PORTLAND, Ore. (KOIN) — Thursday, June 2 will mark an anniversary. Not one to celebrate, but one to remember.

It will mark four years since Daniel Brophy, the beloved instructor, father, grandfather and son, was killed, shot twice in the chest in his kitchen at the Oregon Culinary Institute (OCI).

Wednesday, his killer, the one he vowed to share his life with, was convicted of his murder. Nancy Crampton Brophy drove to OCI that morning, killing Dan in a window fewer than 10 minutes between him arriving at work and his coworker finding him bleeding to death on the ground.

“We’ve all been waiting [four] years to start grieving this loss,” Nathaniel Stillwater, Dan’s son, said. “To finally have some closure has been very important and meaningful for our family so we can start to move on and always remember my father, but begin that process of trying to grieve.”

Stillwater held Karen Brophy’s hand, Dan’s mother, while speaking to the media Wednesday after the verdict was read. They had been at the nearly eight-week trial as many days as they could, even the ones where prosecutors warned them of gruesome testimony and pictures.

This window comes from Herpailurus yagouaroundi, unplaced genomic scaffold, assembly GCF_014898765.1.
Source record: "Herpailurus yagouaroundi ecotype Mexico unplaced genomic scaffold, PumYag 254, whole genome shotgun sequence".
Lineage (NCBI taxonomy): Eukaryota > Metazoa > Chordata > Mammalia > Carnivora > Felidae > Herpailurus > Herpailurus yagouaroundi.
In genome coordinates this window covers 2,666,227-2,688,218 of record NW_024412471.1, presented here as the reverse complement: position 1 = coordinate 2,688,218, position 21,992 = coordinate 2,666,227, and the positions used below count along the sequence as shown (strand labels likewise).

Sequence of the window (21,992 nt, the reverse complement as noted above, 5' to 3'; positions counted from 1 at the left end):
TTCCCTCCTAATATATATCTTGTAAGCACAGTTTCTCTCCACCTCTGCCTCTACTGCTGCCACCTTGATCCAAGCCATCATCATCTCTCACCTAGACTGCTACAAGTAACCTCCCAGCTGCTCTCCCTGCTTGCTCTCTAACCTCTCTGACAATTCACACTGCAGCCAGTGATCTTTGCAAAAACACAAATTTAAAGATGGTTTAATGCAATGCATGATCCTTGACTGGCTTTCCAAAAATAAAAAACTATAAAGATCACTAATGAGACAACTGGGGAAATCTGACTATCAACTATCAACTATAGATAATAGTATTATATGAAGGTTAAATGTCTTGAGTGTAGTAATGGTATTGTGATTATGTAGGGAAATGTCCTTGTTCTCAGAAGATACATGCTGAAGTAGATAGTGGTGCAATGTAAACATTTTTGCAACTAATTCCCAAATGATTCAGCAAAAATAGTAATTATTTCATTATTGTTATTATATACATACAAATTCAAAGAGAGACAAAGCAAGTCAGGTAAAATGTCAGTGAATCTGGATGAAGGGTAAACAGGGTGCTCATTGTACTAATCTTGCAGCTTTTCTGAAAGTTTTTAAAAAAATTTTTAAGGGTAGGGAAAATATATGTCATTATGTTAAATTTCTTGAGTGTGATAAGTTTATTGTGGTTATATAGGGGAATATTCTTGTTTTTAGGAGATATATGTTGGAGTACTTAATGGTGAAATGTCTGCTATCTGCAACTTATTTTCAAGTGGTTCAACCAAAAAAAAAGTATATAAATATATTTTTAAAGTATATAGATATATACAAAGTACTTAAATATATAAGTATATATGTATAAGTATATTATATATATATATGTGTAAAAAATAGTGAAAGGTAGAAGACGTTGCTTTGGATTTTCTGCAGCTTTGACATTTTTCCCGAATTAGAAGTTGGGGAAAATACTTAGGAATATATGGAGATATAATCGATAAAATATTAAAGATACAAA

Karen Brophy says she’s thankful for how it turned out, particularly the testimony of the impact Dan Brophy had on the people around him.

“I feel like through the trial Portland has learned that our son was a great guy and we really miss him,” Karen said. “It’s been a heartwarming experience in that way to know how much people thought of him and what a great guy he really was.”

After hearing how many people Dan impacted, Karen learned how she was misled by his wife, Crampton Brophy.

In a rare move for defendants, Crampton Brophy testified in her trial, with infamous “memory holes” from the morning of the murder.

“I’ve had a struggle with believing Nancy. She was our daughter-in-law for a long time and when she was arrested, it was a great surprise to us until we found out she hasn’t been truthful with us either,” Karen said.

There isn’t much to celebrate, rather remember, Stillwater says of the anniversary of his father’s death. It is the first time they can mark the day with their father’s killer convicted, he says that is what they plan to do.

“I think it will be a good opportunity to remember the man that he was, the grandfather that he was, the father that he was,” Stillwater said.